FWS Focus

Overview

The California condor (Gymnogyps californianus), with a wingspan of 9.5 feet and weighing up to 25 pounds, is the largest land bird in North America. These majestic creatures historically ranged from California to Florida and Western Canada to Northern Mexico. By the mid-20th century, condor populations had dropped dramatically, and by 1967 the California condor was listed as endangered by the federal government. In 1982, only 23 condors survived world-wide. By 1987, all remaining wild condors were placed into a captive breeding program in an effort to save the species from extinction.  

Since 1992, when the U.S. Fish and Wildlife Service (USFWS) began reintroducing captive-bred condors to the wild, the USFWS and its public and private partners have grown the total free-flying and captive population to more than 500 condors In 2004, the Recovery program reached an important milestone with the first successful chick hatched in the wild. In 2008,  more California condors flying free in the wild than in captivity for the first time since the program began.  

California Condor Recovery Program 

The California Condor Recovery Program (Recovery Program) is an international multi-entity effort, led by the USFWS, to recover the endangered California condor. Partners in condor recovery include the Peregrine Fund, Ventana Wildlife Society, National Park Service, San Diego Zoo, Los Angeles Zoo, Oregon Zoo, Santa Barbara Zoo, Chapultepec Zoo, Arizona Game and Fish Department, California Department of Fish and Wildlife, Utah Division of Wildlife Resources, Bureau of Land Management, U.S. Forest Service, the federal government of Mexico, the Yurok Tribe, and a host of other governmental and non-governmental organizations. 

The Recovery Program’s focus is the creation of robust self-sustaining populations across the species’ historical distribution. We are placing increased emphasis on captive-breeding to augment the wild population of California condors while working with the hunting and ranching community to reduce the threat of lead poisoning cause by spent ammunition, which is the primary cause of death in the wild and the biggest hurdle to sustainable wild populations.  

The goal of the California Condor Recovery Plan is to take steps toward recovery by establishing two wild, geographically distinct self-sustaining populations, each with 150 birds in the wild and at least 15 breeding pairs, with a third population of condors retained in captivity There are three active release sites in California, one in Arizona and one in Baja, Mexico. We’re working with National Park Service and the Yurok Tribe on a new release site in Yurok Ancestral Territory and Redwood National Park in Northern California.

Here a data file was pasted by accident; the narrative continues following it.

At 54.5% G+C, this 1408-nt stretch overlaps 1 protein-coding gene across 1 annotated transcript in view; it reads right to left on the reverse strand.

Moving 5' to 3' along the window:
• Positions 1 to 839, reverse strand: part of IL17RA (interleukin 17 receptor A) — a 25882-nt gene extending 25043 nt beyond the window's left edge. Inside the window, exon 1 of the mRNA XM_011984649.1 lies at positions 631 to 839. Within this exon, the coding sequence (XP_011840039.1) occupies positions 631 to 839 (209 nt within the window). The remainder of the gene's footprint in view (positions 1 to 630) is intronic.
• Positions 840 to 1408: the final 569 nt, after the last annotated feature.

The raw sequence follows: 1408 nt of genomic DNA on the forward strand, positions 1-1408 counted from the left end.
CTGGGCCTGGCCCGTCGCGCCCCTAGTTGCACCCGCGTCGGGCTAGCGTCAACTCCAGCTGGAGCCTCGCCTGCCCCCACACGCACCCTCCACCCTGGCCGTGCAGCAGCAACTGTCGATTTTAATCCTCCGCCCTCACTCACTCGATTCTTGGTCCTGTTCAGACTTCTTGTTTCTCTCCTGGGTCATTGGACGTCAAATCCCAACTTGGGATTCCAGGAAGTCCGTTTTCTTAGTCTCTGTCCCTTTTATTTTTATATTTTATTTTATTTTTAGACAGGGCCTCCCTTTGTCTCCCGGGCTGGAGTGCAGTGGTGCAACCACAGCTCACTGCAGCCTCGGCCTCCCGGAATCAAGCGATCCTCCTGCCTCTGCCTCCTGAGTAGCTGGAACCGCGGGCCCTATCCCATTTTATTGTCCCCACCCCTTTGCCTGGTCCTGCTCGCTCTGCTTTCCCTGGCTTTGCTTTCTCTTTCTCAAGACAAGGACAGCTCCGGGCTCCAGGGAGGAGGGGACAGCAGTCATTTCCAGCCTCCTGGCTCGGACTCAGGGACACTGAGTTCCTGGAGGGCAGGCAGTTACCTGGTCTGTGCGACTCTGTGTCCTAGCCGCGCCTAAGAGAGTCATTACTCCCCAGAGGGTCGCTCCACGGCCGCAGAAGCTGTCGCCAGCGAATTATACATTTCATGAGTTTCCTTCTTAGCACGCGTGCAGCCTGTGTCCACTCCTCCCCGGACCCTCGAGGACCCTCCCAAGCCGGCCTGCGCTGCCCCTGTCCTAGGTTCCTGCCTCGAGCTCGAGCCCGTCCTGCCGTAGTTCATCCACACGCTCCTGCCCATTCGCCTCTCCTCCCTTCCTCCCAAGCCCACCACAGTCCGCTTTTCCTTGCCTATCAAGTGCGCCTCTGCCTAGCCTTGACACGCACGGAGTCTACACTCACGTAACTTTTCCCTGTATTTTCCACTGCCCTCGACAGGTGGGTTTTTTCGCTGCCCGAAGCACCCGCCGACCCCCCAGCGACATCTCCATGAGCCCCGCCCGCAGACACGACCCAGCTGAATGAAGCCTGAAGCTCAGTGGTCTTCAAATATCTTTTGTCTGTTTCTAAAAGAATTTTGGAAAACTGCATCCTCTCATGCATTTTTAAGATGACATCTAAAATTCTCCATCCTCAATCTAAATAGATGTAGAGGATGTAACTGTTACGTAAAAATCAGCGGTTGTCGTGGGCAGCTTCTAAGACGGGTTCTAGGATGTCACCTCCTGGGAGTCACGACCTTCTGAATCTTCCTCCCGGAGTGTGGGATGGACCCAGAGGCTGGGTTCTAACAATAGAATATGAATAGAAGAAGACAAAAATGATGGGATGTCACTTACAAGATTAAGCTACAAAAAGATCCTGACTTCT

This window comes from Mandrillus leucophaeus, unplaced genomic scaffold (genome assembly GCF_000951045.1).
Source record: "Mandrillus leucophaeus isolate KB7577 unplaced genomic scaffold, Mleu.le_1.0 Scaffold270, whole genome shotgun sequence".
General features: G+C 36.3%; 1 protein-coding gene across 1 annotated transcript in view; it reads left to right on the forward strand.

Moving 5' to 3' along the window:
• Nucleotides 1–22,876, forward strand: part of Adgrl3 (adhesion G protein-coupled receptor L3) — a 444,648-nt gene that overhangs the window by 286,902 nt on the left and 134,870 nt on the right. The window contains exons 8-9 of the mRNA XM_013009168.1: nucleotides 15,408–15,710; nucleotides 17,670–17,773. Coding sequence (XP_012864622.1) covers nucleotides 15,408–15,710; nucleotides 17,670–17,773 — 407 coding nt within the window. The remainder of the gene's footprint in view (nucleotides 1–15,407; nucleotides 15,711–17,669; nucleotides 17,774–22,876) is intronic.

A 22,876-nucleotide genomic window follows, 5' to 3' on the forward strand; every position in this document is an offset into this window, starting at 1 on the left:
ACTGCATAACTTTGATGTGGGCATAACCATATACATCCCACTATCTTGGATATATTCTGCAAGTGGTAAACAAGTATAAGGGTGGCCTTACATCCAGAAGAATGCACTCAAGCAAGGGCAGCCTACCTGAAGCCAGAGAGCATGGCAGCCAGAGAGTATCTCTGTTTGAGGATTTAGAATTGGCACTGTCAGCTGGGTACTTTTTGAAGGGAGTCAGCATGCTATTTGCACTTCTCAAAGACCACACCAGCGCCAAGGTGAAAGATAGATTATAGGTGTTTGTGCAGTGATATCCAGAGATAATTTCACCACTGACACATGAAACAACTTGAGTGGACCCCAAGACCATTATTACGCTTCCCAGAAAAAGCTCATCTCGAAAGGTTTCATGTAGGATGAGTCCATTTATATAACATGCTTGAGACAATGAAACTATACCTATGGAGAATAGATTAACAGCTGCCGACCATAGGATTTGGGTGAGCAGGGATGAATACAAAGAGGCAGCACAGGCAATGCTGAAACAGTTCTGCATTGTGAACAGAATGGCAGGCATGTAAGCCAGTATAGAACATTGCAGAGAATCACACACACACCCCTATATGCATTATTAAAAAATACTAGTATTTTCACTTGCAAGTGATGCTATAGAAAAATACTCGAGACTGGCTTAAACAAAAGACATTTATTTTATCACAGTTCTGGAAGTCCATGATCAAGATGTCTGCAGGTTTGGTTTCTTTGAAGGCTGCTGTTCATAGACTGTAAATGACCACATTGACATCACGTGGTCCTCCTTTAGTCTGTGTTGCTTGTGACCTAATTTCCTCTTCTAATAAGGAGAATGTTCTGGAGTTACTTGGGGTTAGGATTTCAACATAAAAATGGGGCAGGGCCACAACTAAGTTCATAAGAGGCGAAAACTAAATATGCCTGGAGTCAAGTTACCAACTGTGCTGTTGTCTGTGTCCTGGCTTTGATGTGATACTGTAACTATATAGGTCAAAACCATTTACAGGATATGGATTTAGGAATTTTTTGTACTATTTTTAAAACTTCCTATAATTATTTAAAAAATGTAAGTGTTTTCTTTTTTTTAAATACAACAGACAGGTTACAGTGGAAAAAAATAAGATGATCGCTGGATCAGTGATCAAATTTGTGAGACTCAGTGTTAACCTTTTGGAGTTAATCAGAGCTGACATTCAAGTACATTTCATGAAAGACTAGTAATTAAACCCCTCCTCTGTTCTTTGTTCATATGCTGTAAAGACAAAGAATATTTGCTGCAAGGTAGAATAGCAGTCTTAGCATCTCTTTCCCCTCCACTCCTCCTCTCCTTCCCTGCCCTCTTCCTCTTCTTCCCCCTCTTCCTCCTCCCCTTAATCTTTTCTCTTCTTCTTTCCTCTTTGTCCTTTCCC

How you can help California Condors 

  • Use non-lead ammunition for hunting and/or dispatch of livestock. Lead ammunition fragments upon impact and, if consumed by a scavenger such as a condor, can result in lead poisoning, which is the number one known cause of death in California condors.  

  • Never feed or touch a condor.  

  • Pick up microtrash, or small bits of trash such as broken glass, bottle caps, can tabs and other smaller, broken-down pieces of trash that can be ingested by condors. Condors can ingest small items around homes and feed them to their chicks which can cause starvation, stunted growth and death. 

  • Do not leave garbage or poisons such as antifreeze in the wild. 

  • If you live in condor country, and condors are landing or causing damage to your property, spray water, yell, clap, and make loud noises to scare them away, or install a motion-activated scarecrow animal deterrent.  

  • Condors are curious, and as they explore their environment, they may become entangled in loose wires, or tear at other materials with their beaks.  Remove or prevent access to things that may attract condors, like open trash and recyclable containers, wires, seat cushions and drinkable water resources. 

  • If you see a California condor, record the wing tag # and color, and email the U.S. Fish and Wildlife Service California Condor Recovery Program at hoppermountain@fws.gov.  

Scientific Name

Gymnogyps californianus
Common Name
California Condor
FWS Category
Birds
Kingdom

Location in Taxonomic Tree

Identification Numbers

TSN:

Geography

Launch Interactive Map

Timeline

Explore the information available for this taxon's timeline. You can select an event on the timeline to view more information, or cycle through the content available in the carousel below.

14 Items